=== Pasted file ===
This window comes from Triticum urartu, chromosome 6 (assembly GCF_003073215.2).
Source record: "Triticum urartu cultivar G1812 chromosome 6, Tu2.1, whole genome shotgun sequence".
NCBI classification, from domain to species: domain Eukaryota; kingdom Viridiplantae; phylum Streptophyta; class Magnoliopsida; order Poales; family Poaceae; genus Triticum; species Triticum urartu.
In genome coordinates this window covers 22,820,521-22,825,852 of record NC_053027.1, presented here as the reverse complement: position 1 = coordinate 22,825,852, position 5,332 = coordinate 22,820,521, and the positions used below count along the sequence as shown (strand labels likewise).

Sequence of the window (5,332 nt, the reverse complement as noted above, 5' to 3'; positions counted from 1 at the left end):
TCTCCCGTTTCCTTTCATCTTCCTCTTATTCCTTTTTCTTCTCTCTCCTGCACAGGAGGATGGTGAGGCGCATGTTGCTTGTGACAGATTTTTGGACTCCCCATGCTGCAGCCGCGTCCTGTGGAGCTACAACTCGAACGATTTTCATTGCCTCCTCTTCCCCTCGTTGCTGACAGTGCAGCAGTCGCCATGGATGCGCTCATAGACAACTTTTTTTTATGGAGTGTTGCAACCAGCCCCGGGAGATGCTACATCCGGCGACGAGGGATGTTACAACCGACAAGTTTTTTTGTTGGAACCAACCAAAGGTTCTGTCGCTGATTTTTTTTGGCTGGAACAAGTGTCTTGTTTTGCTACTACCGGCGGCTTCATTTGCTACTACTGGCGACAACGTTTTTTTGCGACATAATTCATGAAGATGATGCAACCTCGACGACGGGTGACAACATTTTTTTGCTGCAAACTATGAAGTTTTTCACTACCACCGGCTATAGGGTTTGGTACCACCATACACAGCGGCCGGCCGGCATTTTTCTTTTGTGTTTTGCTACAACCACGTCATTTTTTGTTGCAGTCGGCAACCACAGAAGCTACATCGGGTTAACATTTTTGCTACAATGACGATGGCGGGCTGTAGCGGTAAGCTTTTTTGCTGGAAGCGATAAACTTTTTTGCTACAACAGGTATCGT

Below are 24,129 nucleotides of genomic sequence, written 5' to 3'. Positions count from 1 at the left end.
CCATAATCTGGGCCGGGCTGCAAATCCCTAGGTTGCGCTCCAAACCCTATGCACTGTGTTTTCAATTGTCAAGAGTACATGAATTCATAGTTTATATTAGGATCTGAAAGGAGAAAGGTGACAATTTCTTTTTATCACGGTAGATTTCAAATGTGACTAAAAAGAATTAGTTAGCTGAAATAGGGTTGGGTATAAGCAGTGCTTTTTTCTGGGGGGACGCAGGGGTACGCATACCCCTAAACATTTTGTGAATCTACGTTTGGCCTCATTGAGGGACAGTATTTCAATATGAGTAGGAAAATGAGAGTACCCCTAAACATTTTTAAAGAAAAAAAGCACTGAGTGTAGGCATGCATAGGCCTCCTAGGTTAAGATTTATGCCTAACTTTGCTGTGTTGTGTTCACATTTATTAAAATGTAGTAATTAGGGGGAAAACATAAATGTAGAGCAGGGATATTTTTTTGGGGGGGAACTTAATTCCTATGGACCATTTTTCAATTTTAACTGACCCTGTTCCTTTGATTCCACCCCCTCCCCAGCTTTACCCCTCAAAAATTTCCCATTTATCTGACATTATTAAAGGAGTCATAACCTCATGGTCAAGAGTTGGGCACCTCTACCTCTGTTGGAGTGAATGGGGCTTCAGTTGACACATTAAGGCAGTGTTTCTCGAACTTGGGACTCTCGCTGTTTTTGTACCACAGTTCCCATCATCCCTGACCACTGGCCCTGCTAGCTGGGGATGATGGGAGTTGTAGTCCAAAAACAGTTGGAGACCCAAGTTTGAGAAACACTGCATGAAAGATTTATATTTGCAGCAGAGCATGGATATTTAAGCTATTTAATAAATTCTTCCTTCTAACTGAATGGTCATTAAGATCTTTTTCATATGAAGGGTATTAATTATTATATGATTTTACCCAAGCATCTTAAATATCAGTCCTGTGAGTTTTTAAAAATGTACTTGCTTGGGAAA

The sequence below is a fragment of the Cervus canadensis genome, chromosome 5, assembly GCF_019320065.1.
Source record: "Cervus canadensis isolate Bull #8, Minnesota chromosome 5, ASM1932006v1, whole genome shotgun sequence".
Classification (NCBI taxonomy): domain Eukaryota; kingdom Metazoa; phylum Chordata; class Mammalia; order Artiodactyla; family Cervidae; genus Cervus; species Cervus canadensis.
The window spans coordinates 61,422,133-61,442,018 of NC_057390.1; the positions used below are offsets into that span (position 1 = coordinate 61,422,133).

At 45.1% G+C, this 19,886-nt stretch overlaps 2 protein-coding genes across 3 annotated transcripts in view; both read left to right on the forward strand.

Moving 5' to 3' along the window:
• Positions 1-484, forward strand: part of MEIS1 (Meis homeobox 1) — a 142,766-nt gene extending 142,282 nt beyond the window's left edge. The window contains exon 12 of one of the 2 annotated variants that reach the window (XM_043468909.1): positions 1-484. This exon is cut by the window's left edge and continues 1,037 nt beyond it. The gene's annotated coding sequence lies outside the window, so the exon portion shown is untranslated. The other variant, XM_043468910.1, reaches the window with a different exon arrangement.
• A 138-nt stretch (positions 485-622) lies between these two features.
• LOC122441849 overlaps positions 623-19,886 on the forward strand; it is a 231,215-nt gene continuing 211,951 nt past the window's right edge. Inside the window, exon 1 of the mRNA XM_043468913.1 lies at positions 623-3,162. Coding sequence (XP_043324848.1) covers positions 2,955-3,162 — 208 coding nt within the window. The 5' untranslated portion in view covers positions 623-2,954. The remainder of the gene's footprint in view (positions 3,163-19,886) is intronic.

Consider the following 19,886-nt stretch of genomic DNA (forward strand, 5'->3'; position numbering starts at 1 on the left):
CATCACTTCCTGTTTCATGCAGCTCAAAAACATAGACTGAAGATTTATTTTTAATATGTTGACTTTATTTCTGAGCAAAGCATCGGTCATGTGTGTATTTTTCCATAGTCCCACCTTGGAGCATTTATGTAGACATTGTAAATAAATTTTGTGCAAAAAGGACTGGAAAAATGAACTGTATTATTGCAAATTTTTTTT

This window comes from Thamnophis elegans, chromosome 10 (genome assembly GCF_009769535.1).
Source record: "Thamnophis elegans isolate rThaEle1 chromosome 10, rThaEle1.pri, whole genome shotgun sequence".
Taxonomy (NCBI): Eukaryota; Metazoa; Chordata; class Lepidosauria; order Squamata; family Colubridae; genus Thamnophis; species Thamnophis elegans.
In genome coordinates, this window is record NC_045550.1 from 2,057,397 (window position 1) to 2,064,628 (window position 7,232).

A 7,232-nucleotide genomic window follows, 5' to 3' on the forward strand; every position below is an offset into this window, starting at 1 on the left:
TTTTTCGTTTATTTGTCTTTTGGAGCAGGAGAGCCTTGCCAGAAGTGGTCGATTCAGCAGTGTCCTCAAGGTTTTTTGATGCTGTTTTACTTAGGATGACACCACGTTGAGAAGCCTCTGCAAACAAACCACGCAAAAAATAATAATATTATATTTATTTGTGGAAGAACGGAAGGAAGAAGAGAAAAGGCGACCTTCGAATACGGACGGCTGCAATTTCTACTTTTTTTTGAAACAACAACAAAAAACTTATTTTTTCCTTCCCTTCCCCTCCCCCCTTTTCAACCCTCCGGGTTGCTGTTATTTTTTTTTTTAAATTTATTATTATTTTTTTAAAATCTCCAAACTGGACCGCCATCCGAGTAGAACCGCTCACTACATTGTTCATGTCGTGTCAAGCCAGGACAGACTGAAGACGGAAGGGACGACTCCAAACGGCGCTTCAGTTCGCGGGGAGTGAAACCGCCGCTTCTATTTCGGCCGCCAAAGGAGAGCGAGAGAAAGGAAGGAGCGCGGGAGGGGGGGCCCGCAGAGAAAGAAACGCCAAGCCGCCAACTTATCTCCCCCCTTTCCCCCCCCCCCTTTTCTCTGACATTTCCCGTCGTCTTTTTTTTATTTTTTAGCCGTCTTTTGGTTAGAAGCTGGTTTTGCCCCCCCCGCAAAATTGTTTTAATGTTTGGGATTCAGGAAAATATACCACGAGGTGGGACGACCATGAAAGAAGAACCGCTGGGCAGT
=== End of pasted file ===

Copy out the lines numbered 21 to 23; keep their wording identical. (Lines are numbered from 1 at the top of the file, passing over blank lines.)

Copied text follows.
Source record: "Thamnophis elegans isolate rThaEle1 chromosome 10, rThaEle1.pri, whole genome shotgun sequence".
Taxonomy (NCBI): Eukaryota; Metazoa; Chordata; class Lepidosauria; order Squamata; family Colubridae; genus Thamnophis; species Thamnophis elegans.
In genome coordinates, this window is record NC_045550.1 from 2,057,397 (window position 1) to 2,064,628 (window position 7,232).